By Rob Clark, Director of Communications and Community Relations

When Jim Martin was a kid, he loved to tear stuff apart to see how it worked before putting it back together.

He carried that same level of curiosity into his professional career, working first as an engineer for General Motors and then for Michigan Sugar Company, where he began as an Electrical Engineer in August 1990 and retires today (Monday, Jan. 4, 2021) as the Director of Engineering.

“Jim Martin has shaped the factory operations of the company over his 30 years, touching nearly every part of every factory we operate,” said Jason Lowry, Vice President of Operations for Michigan Sugar Company. “Jim was a driving force behind the energy conservation projects that have resulted in Michigan Sugar being among the most energy efficient factories in the country and he has guided the company efforts to mitigate risk in the sugar handling areas of the factories.”

Lowry said Martin has managed Michigan Sugar Company’s $65 million expansion project at its factory in Croswell the past five years.

“We will realize the results of Jim’s efforts later this year as the final phase of the project is brought online.  I would like to thank Jim for his contributions to the success of Michigan Sugar, many of which we will reap the rewards of for many years to come.”

A native of Cincinnati, Martin grew up in Northville, Michigan, and graduated from Northville High School in 1977. He went on to earn his bachelor’s degree in electrical engineering from Michigan Technological University in 1981.

He began his career shortly thereafter working as a Controls Engineer for General Motors at the company’s Grey Iron Foundry in Saginaw. In a few short years he worked his way up to the position of Senior Engineer and served as the Chief Electrical Engineer for a $300 million expansion at the factory that took place from 1985 to 1988.

He later served as General Supervisor of Maintenance before coming to Michigan Sugar Company.

In his first position at Michigan Sugar Martin focused on controls and power distribution. In 1996, he was named Chief Engineer and worked his way through the sale of the company to Imperial Sugar, the formation of the Michigan Sugar Company cooperative in 2002 and the merger with Monitor Sugar Company in 2004. At some point in time, his title was changed to Director of Engineering.

Martin says he has always seen himself as a “player-coach,” adding one of his career highlights was overseeing Michigan Sugar Company’s apprenticeship program for several years, while another was teaching Programmable Logic Controllers classes aimed at educating electricians all about the computers used to run Michigan Sugar’s factories.

“I always enjoyed serving as a mentor to others,” he said.

Other notable highlights of his 30 years at Michigan Sugar include:

  • Installation of the 150-foot-tall sugar silo at the Croswell factory in 1991, as well as a new gas boiler, and beet receiving and washing station, which was one of his final projects, completed this past fall.
  • Installation of the steam dryer, diffusion tower, pulp pressing and packaging robots in Bay City.
  • Installation of the diffusion tower and packaging robots in Sebewaing.
  • Installation of the cossette mixer, liquid sugar tank, and gas boiler in Caro.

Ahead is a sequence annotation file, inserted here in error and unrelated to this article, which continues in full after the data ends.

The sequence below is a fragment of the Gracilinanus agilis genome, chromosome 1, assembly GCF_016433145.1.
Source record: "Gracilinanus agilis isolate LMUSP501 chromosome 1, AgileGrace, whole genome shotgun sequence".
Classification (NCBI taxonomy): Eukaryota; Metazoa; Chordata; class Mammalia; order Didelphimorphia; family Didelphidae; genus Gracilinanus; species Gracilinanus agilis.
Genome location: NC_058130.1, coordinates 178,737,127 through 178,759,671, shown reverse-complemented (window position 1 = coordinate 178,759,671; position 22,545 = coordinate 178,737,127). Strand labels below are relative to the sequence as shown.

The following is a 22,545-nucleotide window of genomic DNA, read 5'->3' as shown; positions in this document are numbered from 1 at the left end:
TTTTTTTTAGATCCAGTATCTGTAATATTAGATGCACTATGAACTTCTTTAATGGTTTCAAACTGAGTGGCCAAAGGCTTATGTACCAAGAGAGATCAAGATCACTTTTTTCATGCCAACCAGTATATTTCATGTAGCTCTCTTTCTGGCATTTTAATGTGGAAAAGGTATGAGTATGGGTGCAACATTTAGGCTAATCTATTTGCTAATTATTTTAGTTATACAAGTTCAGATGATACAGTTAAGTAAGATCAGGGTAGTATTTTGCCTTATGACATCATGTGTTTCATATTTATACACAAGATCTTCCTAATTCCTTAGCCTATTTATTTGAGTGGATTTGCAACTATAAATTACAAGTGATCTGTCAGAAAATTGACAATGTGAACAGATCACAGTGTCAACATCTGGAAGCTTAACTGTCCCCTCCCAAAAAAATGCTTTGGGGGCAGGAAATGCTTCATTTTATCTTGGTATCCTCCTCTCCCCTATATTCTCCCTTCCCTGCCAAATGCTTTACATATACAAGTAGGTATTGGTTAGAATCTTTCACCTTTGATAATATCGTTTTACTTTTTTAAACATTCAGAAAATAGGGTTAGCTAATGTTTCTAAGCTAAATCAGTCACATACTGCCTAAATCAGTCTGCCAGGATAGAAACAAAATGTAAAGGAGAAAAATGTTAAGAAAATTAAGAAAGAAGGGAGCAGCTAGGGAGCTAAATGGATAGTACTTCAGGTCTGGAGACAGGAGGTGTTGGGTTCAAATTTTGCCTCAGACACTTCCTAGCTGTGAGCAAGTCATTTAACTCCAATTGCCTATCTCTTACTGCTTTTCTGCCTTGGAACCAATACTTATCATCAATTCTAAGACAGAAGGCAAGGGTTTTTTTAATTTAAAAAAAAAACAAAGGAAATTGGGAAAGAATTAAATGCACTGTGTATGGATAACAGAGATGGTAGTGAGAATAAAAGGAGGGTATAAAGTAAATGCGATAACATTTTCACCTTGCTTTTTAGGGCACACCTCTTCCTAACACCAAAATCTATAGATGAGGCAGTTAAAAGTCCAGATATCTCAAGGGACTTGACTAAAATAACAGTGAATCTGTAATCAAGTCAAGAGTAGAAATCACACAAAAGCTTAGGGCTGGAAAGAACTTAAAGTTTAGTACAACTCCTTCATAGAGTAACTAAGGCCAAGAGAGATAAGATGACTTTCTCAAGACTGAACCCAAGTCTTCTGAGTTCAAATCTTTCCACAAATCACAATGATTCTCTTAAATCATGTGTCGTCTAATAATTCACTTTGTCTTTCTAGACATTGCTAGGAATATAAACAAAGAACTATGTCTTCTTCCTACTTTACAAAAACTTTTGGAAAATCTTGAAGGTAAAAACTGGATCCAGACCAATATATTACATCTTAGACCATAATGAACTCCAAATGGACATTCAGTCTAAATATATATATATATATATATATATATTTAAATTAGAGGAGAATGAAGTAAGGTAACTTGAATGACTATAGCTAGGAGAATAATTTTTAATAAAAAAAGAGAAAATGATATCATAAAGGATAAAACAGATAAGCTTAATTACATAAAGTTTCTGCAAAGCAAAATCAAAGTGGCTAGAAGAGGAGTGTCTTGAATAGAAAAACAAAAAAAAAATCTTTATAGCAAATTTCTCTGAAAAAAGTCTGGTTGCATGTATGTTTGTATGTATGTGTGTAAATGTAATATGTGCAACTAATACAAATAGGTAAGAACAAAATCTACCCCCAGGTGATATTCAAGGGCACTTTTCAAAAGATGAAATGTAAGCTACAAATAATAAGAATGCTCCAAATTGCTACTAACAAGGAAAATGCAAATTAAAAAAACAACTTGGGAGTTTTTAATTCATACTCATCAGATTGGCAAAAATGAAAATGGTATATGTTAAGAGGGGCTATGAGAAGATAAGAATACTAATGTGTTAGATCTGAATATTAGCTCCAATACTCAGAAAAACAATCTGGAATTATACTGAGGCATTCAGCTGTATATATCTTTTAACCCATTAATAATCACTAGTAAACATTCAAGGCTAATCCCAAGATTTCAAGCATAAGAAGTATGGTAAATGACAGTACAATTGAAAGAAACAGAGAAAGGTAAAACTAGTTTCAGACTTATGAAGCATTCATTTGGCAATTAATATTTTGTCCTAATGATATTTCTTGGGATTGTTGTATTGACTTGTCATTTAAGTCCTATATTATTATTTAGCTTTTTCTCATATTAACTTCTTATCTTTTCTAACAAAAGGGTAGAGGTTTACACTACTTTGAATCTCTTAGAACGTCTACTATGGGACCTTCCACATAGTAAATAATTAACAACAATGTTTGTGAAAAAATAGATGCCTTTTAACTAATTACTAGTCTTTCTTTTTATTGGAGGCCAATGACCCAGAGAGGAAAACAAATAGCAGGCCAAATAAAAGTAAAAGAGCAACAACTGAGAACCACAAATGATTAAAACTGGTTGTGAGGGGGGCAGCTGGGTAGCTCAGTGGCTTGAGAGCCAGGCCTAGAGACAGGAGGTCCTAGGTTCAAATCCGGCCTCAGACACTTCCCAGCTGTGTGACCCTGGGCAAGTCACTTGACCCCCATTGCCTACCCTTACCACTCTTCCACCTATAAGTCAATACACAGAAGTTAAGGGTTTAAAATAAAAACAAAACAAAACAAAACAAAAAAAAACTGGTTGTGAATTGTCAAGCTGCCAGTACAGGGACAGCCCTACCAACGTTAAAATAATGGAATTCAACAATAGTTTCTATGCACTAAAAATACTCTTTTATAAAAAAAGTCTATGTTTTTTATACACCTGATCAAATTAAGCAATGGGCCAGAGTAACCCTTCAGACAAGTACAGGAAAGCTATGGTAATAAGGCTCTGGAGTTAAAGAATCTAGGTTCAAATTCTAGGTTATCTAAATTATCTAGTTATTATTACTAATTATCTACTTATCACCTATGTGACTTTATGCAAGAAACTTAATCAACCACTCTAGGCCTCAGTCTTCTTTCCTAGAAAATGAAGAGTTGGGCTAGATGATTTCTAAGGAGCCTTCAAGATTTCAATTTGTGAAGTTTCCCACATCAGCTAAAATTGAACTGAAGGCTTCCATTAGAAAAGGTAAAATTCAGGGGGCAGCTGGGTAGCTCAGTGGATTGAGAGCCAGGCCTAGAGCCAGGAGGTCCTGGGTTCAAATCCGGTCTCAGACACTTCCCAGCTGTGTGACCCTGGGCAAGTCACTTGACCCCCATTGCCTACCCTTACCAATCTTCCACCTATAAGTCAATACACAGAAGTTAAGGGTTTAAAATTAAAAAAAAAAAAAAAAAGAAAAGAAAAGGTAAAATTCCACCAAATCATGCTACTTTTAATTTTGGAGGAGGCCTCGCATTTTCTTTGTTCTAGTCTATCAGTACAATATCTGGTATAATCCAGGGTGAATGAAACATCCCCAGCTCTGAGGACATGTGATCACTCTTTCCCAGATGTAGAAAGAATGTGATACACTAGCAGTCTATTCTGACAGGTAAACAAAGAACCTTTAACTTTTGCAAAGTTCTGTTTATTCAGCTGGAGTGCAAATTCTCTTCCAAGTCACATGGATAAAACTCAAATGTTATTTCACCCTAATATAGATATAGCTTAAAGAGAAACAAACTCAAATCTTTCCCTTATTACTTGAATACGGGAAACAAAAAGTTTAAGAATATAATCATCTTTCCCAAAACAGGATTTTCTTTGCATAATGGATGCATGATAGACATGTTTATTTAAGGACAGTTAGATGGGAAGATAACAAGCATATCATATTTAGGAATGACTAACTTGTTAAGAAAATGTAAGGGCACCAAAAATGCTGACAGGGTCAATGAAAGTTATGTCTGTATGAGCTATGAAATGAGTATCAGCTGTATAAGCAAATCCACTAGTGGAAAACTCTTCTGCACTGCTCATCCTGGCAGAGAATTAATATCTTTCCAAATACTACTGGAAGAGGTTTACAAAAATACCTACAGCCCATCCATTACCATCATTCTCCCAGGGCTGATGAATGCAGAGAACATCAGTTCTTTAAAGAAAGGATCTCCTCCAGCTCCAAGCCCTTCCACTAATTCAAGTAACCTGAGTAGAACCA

Through it all, what he said he enjoyed most was “getting stuff done.”

“We have always been a tremendously nimble organization where you could actually get projects done,” said Martin. “And our company leaders have had great foresight to continue investing money in our factories. They deserve recognition for that.”

And just like when he was a child, Martin always enjoyed the fruits of his labors.

“In some cases, you could work for three years on a project and then you got to turn it on and see it work. It was always exciting to go push the button to turn something on and see it go.”

Aside from his work family, that is what Martin says he will miss most about working at Michigan Sugar Company.

“I’ll miss the problem solving and getting projects implemented,” he said. “I won’t miss the budgeting, but I will miss the projects.”

Martin’s co-workers say he was a strong, steady, and reliable presence in the engineering department.

“His dedication and commitment to Michigan Sugar is hard to put in words,” said Mark Flegenheimer, President and CEO of the company. “Ask anyone, at any factory, and they will tell you about Jim working on projects or fixing problems at every hour of every day of the year. We will miss his keen insights and expertise. The positive impact he has had on our cooperative will last for many decades.”

Nick Klein, former Bay City Factory Manager who succeeds Martin as Director of Engineering, said Martin placed the company above everything else for the past three decades.

“While at the Bay City factory, I recall numerous times calling on Jim for technical help, many of those of which were in the middle of the night. If Jim did not answer the phone, it was only minutes later before he returned the call,” said Klein. “Jim has taken great pride in what he does and is a tireless professional. His dedication has always been appreciated by all and in many cases contagious, bringing the team together to solve problems in the heat of battle. It has been a pleasure working alongside Jim and I wish him all the best in his retirement.”

In retirement Martin and his wife Terry plan to continue living in Thomas Township near Freeland. The couple has two grandchildren, Matthew, 9, and Abigail, 7.

Martin said he plans to continue enjoying his hobbies, all of which are centered on the great outdoors – camping, backpacking, canoeing, running, and mountain biking. He said it is his dream to paddle all the rivers in the Saginaw River basin.

“The Cass, Flint, Tittabawassee, Shiawassee, Chippewa … I’m going to paddle them all up to every, last little ditch,” he said.